But consider a different scenario. The animal was rewarded for looking left, but in the next trial, the right is the target. It has no experience with the right in this new regime. But what you find is that if the right was not rewarded before and the animal infers that the right should be rewarded, then dopamine is released. Since the monkey knows that there has been a reversal now, it can tell that the next target should be rewarded. This is a model-based inference since it draws on the knowledge of the task, and that presumed reward is called inferred value.

Two-Step Tasks

Given the concept of inferred value, it is possible to determine that some parts of the brain learn via model-free and others from model-based reinforcement learning. The dopamine response clearly does not show inferred value because it is not based on a model of the task, but the brain still performs model-based reinforcement learning in its prefrontal cortex circuitry. The technique to show this is called a two-step task and works as follows.

Let’s say you play a game where you drive a car. The only two actions are turning left or right. If you turn left, then you die and lose the game. But if you turn right, then you continue playing the game.

If the driver plays the game again, a model-free system says, “If I turned right and did not die last time, then I should turn right again. Turning right is ‘good.’” A model-based system will understand the task at hand and will turn right when the road goes to the right and turn left when the road goes to the left. Therefore, someone who learns driving using a model-free reinforcement learning algorithm will never learn how to drive these roads properly. But a driver who learns to drive with a model-based algorithm will do just fine.

This simple task gives us a way of teasing apart model-free and model-based action selection. If you plot the behavior of the beginning of the trial, then you can show whether the system is a model-free or model-based reinforcement learning algorithm. The two-step task shows the fingerprint of the algorithm.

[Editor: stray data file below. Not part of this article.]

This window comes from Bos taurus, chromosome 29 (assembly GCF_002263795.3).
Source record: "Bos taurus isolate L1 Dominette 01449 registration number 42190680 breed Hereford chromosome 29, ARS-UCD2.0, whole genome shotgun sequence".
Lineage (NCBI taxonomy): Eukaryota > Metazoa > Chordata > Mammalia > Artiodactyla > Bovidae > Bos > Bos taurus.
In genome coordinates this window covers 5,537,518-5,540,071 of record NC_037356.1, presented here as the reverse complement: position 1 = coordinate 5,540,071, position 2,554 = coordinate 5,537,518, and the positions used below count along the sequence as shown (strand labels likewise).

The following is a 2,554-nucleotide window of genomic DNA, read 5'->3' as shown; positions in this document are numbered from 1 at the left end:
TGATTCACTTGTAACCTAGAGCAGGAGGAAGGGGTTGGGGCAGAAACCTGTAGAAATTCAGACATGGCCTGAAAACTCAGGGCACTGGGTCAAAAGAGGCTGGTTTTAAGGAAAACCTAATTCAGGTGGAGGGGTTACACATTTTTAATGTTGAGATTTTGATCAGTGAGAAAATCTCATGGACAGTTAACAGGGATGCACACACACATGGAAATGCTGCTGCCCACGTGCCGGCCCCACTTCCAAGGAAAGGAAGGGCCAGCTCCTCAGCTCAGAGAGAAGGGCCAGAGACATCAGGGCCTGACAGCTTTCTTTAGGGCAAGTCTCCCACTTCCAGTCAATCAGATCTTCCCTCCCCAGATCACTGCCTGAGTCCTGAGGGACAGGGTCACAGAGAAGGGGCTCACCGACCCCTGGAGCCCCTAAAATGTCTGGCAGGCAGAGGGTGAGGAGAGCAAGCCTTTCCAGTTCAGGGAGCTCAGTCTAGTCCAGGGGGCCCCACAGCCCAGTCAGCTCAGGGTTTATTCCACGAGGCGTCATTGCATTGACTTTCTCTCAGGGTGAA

Studies with humans and even animals, including rats, that measure brain signals in the two-step task show that the prefrontal cortex presents the model-based pattern. In 2015, Nathaniel Daw demonstrated that behavior in the human prefrontal circuit via brain signals and the two-step task.* This implies that the prefrontal circuit learns from its own autonomous reinforcement learning procedure, which is distinct from the reinforcement learning algorithm used to set the neural network weights—the dopamine-based model-free reinforcement learning.

Model-Free and Model-Based Learning, Working Together

These two types of circuits work together to form what is known as Learning to Learn. Dopamine works on top of the prefrontal cortex as part of a model-free reinforcement learning system to update the circuit connections, while the prefrontal cortex circuit learns via model-based reinforcement learning.

The type of reinforcement learning implemented in the prefrontal circuit can be executed even when the synaptic weights are frozen. That means that the neural circuitry in the brain does not update the synapses’ weights to implement reinforcement learning.

It is different from the reinforcement learning algorithm accomplished by dopamine that trains the synaptic weights in the prefrontal cortex. In the prefrontal circuit, the task structure sculpts the learned reinforcement learning algorithm, which means that each task will have a different type of model-based reinforcement learning algorithm that runs in the prefrontal circuit.

In a different type of experiment, monkeys have two targets, A and B, in front of them and the reward probability between the two targets changes over time.* The monkey looks at the center point between the targets, and then it chooses to stare at one target or the other and receives a reward after a minute or so. This experiment showed that the brain has the two types of reinforcement learning algorithms working together, a model-free dopamine-based one on top of a model-based algorithm.

With that in mind, Matthew Botvinick designed a deep learning neural network that had the same characteristics as the brains of monkeys, that is, that learned to learn.

The results showed that if you train a deep learning system on this task using a reinforcement learning algorithm and without any additional assumptions, the network itself instantiated a separate reinforcement learning algorithm; that is, the network imitated what was found in the brain.*

Sleeping and Learning

And it is only after seeing man as his unconscious, revealed by his dreams, presents him to us that we shall understand him fully. For as Freud said to Putnam: ‘We are what we are because we have been what we have been.’André Tridon*

It is a well-known fact that memory formation and learning are related to sleep. A rested mind is more capable of learning concepts, and the human brain does not have as detailed a memory of yesterday as it has of the present day. In this chapter, I detail how the brain learns during sleep, describing hippocampal replay, visual cortex replay, and amygdala replay. They are all mechanisms the brain uses to convert short-term memory into long-term memory, encoding the knowledge stored throughout the day. The same circuitry responsible for decoding information from the neocortex to support memory recall is also used for imagination, which indicates that the brain does not record every moment and spends time learning during the night.

Complementary Learning Systems Theory